For nearly half an hour on Wednesday night it looked as though the Whitecaps would become back-to-back Canadian champions. Vancouver took advantage of a Bradley-less, Irwin-less Toronto FC squad to stake out to a 2-0 lead (2-1 on aggregate) and carried that lead well into stoppage time. A disinterested and detached Giovinco, seen moping around the pitch at BC Place for 90 minutes, didn’t help TFC’s cause much either.
Everything was seemingly coming up Whitecaps. After a rather pedestrian first 45, Carl Robinson subbed in firecracker Nicolás Mezquida at half-time in place of Russell Teibert. The move paid immediate dividends when the Uruguayan scored just two minutes later. Tim Parker pushed the Caps into the pole position after a nifty chest-to-foot volley in the 68th minute found the netting in behind replacement keeper Alex Bono.
Toronto FC has not been a good club over their short stint in MLS. Jermain Defoe was a bloody big bust, and Michael Bradley has delivered more sketchy challenges with cleats up than highlight forays up the field.
The team is reviled around MLS circles. Like most everything in Hogtown, TFC steeps in unfounded confidence — their lack of humility in never having made the post-season is only matched by a complete dearth of on-field results. They’ve got just one win on the season, a lucky opening day win against our own Vancouver Whitecaps that was somewhat marred by Jozy Altidore’s smarmy taunting of the Southsiders (and a certain now-famous bird-flipping photograph that circled the globe).
During last night’s loss to Dallas FC, with the scoreline showing 3-0 against, Michael Bradley took down a Dallas midfielder with a vicious challenge for a yellow card.
Michael Bradley, you flippin’ goon. You’re too talented to make plays like that. #TFC#CleatsUp
But I digress. The purpose of this post is to share a brilliant entry to Toronto’s Banner Challenge. The team asked fans to submit designs for an internet banner; they chose the best ones, tweeted them from their official account, and hosted them on their bloody big website. On April 13, they tweeted this:
Looks great, right? Yep. Until you read the leftmost letters from top to bottom. Turns out a Columbus Crew supporter pulled one over on the TFC marketing chumps, and got them to broadcast their suckitude all over the bloody big internet.
The Whitecaps started their 2015 season off with a bang. And ended their first game with a resounding thud. It was a tale of two halves, at least I think that’s how soccer games work, and on this day, the fans at BC Place saw two entirely different Whitecaps’ teams depending on which 45 you watched.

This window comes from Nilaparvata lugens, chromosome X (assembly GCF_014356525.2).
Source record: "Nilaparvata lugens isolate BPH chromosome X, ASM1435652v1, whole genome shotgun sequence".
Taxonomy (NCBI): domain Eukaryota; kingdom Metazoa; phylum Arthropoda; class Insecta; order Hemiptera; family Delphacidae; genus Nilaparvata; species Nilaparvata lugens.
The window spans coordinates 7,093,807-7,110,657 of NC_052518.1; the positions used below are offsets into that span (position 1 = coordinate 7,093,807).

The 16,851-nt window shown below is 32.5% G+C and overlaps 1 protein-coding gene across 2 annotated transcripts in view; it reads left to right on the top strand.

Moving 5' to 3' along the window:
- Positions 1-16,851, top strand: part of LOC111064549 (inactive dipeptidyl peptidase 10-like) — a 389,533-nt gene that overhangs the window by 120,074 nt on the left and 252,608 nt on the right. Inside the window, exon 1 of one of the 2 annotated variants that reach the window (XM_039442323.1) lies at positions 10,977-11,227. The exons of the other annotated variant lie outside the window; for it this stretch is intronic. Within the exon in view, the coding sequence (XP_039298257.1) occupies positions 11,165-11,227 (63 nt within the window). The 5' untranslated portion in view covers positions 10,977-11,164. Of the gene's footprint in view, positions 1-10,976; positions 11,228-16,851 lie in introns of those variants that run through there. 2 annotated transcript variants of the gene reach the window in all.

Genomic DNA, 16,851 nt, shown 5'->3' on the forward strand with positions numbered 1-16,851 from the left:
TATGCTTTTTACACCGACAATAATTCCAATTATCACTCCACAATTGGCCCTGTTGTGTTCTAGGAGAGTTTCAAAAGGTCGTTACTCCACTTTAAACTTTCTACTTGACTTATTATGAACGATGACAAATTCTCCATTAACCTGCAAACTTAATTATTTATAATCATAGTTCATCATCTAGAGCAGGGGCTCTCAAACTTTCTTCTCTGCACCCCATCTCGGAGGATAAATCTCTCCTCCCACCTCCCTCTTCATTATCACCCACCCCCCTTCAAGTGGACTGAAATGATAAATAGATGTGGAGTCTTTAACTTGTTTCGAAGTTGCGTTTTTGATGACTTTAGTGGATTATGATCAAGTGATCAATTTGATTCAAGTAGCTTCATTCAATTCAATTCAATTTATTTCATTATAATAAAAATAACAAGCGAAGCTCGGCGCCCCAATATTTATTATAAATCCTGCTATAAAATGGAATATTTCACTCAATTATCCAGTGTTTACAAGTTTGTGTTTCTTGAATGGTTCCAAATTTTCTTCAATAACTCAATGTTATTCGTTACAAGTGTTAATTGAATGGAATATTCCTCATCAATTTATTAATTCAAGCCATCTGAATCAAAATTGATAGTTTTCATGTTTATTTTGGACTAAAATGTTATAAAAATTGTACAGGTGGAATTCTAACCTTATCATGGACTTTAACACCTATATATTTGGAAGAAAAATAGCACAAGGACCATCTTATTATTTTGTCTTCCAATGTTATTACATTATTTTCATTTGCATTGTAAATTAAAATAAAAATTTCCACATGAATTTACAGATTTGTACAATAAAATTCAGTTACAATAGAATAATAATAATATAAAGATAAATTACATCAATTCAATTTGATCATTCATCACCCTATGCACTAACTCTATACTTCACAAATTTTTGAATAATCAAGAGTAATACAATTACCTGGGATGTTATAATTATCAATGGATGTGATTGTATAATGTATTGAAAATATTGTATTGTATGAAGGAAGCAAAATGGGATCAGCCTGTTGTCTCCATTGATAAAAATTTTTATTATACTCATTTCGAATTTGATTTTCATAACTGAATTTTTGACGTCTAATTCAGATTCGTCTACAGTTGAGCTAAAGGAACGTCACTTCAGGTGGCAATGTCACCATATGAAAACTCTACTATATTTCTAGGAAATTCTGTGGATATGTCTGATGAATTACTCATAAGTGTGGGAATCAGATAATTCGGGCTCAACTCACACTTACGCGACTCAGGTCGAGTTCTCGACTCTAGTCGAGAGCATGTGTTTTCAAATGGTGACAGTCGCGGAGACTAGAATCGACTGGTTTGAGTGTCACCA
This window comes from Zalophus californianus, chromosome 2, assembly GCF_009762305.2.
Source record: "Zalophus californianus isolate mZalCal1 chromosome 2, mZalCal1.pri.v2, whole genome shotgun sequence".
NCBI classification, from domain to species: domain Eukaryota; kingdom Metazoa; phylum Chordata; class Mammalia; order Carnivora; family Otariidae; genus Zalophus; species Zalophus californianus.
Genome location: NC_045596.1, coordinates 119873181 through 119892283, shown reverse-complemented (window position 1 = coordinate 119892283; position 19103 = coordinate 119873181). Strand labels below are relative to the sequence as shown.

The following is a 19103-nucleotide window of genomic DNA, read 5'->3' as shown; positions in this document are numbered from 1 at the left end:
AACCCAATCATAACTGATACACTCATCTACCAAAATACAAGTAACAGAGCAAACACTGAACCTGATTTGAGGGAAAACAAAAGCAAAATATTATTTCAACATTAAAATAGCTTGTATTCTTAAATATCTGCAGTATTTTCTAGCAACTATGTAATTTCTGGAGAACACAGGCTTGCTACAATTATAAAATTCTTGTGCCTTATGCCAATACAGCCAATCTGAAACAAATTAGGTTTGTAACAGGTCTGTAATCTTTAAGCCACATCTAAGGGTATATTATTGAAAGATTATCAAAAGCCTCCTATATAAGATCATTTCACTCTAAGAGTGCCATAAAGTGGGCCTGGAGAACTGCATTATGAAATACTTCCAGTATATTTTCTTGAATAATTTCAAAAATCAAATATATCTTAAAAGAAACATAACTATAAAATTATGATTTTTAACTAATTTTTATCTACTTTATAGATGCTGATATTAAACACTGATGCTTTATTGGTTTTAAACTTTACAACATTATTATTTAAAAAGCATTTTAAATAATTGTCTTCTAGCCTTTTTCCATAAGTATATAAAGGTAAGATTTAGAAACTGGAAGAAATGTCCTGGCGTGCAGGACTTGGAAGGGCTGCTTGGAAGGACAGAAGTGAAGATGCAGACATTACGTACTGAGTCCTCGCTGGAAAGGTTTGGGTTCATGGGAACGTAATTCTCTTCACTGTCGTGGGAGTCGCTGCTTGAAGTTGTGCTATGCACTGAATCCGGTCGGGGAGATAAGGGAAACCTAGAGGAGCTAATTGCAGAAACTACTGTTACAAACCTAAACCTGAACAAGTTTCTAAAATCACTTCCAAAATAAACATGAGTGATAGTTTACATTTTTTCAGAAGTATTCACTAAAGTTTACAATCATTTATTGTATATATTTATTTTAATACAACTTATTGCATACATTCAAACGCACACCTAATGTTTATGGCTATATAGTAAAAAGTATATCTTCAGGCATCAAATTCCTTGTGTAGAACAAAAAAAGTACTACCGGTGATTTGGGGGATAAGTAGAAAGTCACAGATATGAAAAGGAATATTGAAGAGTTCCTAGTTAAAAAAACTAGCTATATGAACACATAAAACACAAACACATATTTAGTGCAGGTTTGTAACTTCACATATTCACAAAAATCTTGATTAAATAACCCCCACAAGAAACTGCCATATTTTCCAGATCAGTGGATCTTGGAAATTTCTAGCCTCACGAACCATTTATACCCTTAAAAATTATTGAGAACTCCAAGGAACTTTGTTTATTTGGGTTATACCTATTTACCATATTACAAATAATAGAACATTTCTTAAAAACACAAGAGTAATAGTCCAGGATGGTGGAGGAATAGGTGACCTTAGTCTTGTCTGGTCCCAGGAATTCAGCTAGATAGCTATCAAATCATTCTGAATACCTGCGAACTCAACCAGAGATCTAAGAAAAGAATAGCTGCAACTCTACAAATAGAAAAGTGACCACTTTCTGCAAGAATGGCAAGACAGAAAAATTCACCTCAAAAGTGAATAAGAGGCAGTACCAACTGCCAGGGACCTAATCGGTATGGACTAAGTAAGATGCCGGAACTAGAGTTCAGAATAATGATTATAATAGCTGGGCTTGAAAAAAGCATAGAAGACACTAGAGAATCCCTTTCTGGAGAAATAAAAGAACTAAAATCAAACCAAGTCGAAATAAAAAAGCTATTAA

The first half looked like what we have had been told to expect this season from the blue and white – a fast-paced group, intent on spreading the ball around and utilizing their speed to overwhelm their opponents. The Whitecaps’ attack produced a number of quality chances, yet were only able to capitalize on one of them.
Coach Carl Robinson liked what he saw, but post-game he conceded that perhaps that type of phrenetic pace isn’t one that can be maintained over a full 90 minutes. That, coupled with a tactical change at the break by Toronto head coach Greg Vanney, turned the game upside down and what appeared to be a potent Whitecaps attack suddenly looked more like a woodpecker taking a steel pole to task. Not much progress and one helluva headache.
Toronto took control in the second half, watching the Whitecaps attempt the soccer-equivalent of the dump and chase time and time again. The TFC defenders took a few large steps backwards and simply watched the balls come, abandoning any semblance of chasing. Yet the Caps seemed content to fire away and perhaps oblivious to the fact that it simply wasn’t working.
Let’s take a look at the highlights, the lowlights, and the limelight in the Caps’ 3-1 loss on Saturday.
Add another one to the list. Last night, the Vancouver Whitecaps’ improbable streak of failing to win the Voyageurs Cup stretched to 13 years when Joe Bendik made the only save of a penalty shootout to send Toronto FC through to the finals against the Montreal Impact.
The soccer gods, as they often like to do during the Voyageurs Cup tournament, were having a laugh yesterday. One of them devised the following scenario:
First, make the busiest part of the Whitecaps schedule coincide with two different Cup competitions, ensuring they either have to rotate the squad (which isn’t all that deep) or play tired. Second, have Toronto FC lose over a quarter of their league games consecutively to start the year, ensuring they are out of playoff contention and have nothing else to play for. Third, have Toronto somehow squeak past Montreal to get into the finals to face Vancouver. Fourth, have the Whitecaps play uninspired soccer. OK, number four definitely wasn’t the soccer gods’ fault, but the result, a 2-1 aggregate loss to Toronto, will still seem unfair to Vancouver soccer fans. This was to be our year, and it all went wrong.